2. If I would have been on top of my game I would have taken before pictures of the gauges. They were Dakota digital and green. Not a good combo for a convertible. The sun is most always on top or behind you, so it was always a guess as to how fast I was driving. I chose Autometer gauges and an aluminum dash insert. The dash was disassembled and removed. My husband and I debated on painting it with an automotive glossy black. A few months later we decided powder coating was far more durable and not too expensive. The local company we use gently sandblasted the dash, glovebox and windshield frame then powder coated. They look great and will not scratch as easily as paint!

3. The steering wheel was a task. I originally chose a Grant three-spoke wheel that the company rep said would work with my steering column (1970 Imperial with tilt and telescoping). SHE was incorrect. In my 13+ years dealing with the automotive industry I have learned that just because a girl can answer the phone or stand at the parts counter does not mean she knows her **** (pardon the language). So, the grant kit does not accommodate telescoping steering and there is no way to "rig" it to work. The husband did some research and found the Lecarra company. They made an adapter kit for my steering column and carried lovely steering wheels. I chose one that looked more retro and decided not to paint in because I'm going for a more "ratrod" look.

4. My biggest achievement was the driver's side door trim. There was not one on the door and none to be found anywhere. I contacted a few local metal workers until I found one that had experience in fabricating parts on older cars. Luckily, the passenger door had the trim and the guy said he could make one to fit the driver's side. $200 later I have NEW door trim that looks original and fits. Hazah!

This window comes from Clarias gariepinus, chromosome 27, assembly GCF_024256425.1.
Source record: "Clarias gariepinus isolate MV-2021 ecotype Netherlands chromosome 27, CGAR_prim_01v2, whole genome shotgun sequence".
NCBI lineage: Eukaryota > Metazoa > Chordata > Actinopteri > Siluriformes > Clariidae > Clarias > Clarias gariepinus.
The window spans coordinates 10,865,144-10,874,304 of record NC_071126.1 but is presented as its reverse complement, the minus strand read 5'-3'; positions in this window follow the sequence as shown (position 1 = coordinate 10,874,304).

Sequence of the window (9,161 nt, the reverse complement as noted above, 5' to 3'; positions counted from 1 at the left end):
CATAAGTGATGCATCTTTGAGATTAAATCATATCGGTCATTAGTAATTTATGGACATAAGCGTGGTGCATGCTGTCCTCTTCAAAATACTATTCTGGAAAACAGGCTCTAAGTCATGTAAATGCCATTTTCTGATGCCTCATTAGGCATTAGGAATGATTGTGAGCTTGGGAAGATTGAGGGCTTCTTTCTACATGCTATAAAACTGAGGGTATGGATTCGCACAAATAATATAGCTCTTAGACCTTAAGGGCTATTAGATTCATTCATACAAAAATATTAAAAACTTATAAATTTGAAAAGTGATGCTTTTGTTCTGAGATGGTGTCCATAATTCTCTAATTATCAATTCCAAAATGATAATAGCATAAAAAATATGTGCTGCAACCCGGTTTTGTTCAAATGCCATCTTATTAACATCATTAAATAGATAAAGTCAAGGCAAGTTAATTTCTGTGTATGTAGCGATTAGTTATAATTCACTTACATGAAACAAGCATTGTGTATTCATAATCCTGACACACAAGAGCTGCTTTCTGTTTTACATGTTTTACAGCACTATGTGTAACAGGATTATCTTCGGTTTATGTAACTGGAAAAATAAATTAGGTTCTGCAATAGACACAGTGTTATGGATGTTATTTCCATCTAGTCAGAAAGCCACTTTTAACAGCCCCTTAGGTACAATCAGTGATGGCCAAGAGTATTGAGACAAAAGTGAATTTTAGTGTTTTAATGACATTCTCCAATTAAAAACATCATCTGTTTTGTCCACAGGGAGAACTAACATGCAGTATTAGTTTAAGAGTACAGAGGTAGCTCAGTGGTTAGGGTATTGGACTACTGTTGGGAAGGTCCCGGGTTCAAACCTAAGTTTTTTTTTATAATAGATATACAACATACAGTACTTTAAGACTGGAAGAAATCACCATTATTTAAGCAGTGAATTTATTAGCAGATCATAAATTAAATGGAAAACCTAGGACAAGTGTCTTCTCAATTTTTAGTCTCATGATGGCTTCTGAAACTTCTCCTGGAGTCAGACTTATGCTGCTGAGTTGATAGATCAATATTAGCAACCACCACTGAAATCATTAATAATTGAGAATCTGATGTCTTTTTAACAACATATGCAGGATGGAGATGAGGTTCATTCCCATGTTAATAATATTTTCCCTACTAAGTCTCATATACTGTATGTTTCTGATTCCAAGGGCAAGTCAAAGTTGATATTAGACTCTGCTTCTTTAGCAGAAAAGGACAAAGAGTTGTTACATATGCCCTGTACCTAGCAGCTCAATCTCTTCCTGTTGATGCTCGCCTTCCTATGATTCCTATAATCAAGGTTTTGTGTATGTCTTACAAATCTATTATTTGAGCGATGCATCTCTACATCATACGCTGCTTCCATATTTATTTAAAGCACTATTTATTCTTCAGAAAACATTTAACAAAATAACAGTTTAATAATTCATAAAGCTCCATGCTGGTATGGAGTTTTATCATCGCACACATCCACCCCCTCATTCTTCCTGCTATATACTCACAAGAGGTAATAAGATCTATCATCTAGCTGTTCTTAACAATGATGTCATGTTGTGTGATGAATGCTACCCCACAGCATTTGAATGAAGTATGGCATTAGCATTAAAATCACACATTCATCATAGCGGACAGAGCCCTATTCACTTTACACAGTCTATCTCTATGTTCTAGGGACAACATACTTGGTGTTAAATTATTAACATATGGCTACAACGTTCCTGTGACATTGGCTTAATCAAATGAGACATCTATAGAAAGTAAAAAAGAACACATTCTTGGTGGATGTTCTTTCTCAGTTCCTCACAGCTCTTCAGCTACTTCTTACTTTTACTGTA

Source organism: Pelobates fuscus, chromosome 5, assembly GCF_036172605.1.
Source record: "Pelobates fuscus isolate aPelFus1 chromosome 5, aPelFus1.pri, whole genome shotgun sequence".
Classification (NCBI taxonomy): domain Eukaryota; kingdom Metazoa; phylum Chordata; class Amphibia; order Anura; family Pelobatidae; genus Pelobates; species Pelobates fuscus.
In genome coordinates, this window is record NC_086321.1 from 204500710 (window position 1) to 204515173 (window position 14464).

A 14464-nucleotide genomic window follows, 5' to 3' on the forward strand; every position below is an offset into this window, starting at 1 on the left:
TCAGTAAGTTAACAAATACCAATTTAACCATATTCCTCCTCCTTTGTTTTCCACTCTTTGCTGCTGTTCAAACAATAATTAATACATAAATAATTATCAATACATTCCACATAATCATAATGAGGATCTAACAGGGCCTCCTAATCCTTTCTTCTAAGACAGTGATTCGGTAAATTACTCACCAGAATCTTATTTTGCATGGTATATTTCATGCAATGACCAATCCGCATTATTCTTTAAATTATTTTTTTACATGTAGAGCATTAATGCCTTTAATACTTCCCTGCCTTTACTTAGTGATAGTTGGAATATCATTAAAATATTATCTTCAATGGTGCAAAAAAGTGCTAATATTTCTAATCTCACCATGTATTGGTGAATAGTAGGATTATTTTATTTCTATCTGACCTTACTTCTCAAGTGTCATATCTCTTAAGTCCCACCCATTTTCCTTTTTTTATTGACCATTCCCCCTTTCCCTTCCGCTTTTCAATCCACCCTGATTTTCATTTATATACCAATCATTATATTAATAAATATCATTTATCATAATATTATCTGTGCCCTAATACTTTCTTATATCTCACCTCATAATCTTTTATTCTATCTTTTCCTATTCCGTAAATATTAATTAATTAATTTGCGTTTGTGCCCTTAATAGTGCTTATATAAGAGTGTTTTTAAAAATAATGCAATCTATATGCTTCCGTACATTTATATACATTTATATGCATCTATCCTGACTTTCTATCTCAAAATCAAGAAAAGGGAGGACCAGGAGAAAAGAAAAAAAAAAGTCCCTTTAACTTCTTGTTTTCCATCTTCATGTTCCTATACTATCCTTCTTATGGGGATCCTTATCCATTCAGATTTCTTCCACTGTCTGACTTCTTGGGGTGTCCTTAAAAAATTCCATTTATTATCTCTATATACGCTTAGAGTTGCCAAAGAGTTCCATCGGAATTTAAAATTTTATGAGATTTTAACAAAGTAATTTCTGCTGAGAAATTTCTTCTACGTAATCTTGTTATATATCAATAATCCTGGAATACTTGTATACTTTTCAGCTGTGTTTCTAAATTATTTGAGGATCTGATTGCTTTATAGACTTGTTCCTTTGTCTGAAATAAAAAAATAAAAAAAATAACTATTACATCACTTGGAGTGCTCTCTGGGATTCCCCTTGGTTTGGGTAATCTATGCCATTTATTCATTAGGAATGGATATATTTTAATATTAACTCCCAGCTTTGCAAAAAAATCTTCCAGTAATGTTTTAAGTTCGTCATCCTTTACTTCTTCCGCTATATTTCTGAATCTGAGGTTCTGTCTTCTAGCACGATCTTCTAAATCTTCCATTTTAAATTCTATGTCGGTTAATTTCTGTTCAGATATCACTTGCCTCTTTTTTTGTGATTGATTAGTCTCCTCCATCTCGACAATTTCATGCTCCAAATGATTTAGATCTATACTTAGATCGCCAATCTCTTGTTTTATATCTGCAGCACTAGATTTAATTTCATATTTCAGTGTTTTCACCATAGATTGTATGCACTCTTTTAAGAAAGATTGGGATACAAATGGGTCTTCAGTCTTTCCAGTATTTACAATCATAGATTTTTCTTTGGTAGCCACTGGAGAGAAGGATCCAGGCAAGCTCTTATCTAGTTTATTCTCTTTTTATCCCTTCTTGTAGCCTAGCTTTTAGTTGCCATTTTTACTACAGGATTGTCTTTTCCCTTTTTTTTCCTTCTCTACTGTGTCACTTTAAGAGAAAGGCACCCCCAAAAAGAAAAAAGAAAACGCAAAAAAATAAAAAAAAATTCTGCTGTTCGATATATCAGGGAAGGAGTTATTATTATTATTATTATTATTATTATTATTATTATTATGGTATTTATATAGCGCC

Stay tuned for my next update on the exterior (we put in the engine/tranny today!)

blog-0757764001378439474.jpgblogentry-6385-0-61781800-1378440289_thumb.jpgblogentry-6385-0-02618800-1378440306_thumb.jpgblogentry-6385-0-85699600-1378440314_thumb.jpgblogentry-6385-0-73930700-1378440327_thumb.jpgFirst off, I wish I would have started this when we started on the car (how many folks have said that?!! hahaha). I am a young lady with some experience with cars. Never have I redone an older car. When my father-in-law said he wanted to give us a 1948 Plymouth Convertible that he redid in the 1980's we jumped on it. Luckily my husband is an extremely knowledgeable hobby mechanic and we have a garage full of professional tools. The car was not in perfect shape when we got it, but not rough either. Primer purple with fairly decent interior and a canary yellow engine bay. We started in February 2013 and knew the first task was to start disassembling and pull out the transmission (needed to be rebuilt). Oh, I forgot to mention it has a Mopar 360 with a 727 Torque Flight. After the engine and tranny were pulled the cleaning began. The 360 was so clean you could eat off it and received a few coats of Grabber Green to suit the car's new color scheme. Next we tried to decide about attempting a home-garage tranny rebuild. No decision was made so the trans was set on aside. I started body work on the firewall after the husband welded a few holes (neither of us have done any body work before). It turned out beautiful for an amateur job! So, I continued with the rear fenders. In between body work we had the front and back seats reupholstered and ripped out the dash to paint/rewire. Poor car had it's heart ripped out and interior stripped! Blah, blah, blah. We did a bunch of stuff and sent the tranny off to get rebuilt at very reputable local shop. 6 weeks later it came back. Now it's sitting the back of our truck waiting to be stabbed back in (hopefully this weekend **fingers crossed**). Sorry for the lack of details. I'm not much of a gabber or blogger. Please ask questions if you have any. I will do my best to answer them promptly. I am excited about this awesome car! :-)